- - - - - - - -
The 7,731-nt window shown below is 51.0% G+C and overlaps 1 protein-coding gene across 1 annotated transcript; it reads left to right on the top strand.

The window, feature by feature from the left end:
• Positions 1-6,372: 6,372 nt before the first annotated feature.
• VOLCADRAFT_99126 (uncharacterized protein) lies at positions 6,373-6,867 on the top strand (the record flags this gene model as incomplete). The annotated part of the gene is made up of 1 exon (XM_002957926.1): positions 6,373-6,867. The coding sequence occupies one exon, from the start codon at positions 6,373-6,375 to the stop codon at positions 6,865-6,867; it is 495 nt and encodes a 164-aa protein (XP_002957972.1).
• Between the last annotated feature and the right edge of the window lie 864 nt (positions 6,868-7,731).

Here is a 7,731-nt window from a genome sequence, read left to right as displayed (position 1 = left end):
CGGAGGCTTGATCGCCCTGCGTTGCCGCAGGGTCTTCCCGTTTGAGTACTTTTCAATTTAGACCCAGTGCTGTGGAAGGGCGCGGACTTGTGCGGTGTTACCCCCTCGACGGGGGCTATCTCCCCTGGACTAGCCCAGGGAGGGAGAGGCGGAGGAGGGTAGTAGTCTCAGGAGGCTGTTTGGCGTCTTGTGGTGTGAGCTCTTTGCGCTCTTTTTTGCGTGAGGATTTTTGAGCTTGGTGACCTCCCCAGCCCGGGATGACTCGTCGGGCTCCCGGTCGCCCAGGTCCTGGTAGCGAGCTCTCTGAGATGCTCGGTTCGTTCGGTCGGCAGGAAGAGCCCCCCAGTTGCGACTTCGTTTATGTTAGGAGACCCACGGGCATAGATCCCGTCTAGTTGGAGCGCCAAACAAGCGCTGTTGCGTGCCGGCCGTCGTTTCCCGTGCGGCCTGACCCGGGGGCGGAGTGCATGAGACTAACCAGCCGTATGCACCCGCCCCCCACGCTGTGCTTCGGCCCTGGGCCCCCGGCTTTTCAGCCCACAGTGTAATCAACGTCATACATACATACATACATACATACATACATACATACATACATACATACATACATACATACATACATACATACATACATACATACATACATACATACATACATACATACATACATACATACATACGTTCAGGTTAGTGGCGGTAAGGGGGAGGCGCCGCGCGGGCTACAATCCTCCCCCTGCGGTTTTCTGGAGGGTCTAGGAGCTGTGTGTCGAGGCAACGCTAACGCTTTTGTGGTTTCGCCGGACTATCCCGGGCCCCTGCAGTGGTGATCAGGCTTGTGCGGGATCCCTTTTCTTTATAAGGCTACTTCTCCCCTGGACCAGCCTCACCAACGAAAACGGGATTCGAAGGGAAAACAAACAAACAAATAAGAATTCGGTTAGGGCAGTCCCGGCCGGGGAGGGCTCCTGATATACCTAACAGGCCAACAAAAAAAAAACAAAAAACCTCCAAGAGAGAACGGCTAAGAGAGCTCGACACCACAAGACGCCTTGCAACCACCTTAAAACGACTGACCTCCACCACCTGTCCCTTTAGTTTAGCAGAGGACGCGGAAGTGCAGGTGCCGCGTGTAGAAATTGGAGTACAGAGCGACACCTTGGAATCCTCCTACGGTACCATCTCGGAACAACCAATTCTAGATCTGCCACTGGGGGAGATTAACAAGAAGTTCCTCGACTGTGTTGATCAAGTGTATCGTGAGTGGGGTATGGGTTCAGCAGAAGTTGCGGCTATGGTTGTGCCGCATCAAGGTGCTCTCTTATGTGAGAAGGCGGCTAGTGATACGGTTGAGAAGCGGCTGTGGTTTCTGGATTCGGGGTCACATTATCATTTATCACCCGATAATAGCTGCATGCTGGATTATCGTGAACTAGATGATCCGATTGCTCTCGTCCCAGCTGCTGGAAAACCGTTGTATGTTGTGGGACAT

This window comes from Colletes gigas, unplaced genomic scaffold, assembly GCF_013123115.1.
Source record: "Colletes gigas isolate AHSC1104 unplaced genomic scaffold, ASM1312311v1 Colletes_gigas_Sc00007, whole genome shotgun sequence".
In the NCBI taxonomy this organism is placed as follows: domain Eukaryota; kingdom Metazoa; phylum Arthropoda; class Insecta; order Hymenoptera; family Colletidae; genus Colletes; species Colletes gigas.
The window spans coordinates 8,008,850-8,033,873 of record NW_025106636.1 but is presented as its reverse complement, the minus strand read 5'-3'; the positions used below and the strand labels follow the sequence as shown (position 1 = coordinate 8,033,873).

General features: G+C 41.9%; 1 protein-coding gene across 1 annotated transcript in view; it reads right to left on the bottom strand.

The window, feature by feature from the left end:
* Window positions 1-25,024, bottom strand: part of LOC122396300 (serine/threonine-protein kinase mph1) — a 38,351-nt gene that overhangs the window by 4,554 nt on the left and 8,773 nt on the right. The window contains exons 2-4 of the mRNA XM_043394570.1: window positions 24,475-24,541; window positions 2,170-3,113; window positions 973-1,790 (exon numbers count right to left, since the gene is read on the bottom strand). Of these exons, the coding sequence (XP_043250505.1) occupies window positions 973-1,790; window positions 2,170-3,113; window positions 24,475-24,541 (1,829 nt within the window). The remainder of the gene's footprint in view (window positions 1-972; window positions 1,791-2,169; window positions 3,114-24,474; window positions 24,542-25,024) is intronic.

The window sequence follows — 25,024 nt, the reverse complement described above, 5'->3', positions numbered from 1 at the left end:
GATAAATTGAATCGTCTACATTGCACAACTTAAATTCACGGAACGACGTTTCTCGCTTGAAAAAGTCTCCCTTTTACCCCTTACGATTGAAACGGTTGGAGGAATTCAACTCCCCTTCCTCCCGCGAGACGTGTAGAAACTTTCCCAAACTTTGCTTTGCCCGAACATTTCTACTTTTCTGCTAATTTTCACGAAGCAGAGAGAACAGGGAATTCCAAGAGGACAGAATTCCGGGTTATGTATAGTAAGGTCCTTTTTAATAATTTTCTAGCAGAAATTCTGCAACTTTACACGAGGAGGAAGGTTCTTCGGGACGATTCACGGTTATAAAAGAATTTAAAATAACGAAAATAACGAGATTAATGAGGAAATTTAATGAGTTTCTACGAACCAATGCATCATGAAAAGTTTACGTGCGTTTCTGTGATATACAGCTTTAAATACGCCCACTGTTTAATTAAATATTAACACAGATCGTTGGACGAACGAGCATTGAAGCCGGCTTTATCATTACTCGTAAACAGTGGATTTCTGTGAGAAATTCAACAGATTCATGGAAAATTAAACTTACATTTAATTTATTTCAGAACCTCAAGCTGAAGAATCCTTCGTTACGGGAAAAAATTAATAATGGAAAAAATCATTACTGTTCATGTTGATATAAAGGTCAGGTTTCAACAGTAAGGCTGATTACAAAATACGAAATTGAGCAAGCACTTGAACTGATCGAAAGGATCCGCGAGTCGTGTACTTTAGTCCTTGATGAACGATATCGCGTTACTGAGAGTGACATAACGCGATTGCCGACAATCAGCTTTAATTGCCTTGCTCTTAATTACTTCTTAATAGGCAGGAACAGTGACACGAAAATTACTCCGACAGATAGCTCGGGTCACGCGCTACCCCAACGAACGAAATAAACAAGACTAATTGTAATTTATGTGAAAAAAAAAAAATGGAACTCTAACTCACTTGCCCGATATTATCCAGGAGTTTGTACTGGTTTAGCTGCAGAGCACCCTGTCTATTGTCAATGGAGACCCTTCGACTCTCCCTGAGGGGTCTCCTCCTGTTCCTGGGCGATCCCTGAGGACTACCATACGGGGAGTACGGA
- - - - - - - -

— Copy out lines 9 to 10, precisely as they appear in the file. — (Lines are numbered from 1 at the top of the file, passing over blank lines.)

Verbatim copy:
Source record: "Colletes gigas isolate AHSC1104 unplaced genomic scaffold, ASM1312311v1 Colletes_gigas_Sc00007, whole genome shotgun sequence".
In the NCBI taxonomy this organism is placed as follows: domain Eukaryota; kingdom Metazoa; phylum Arthropoda; class Insecta; order Hymenoptera; family Colletidae; genus Colletes; species Colletes gigas.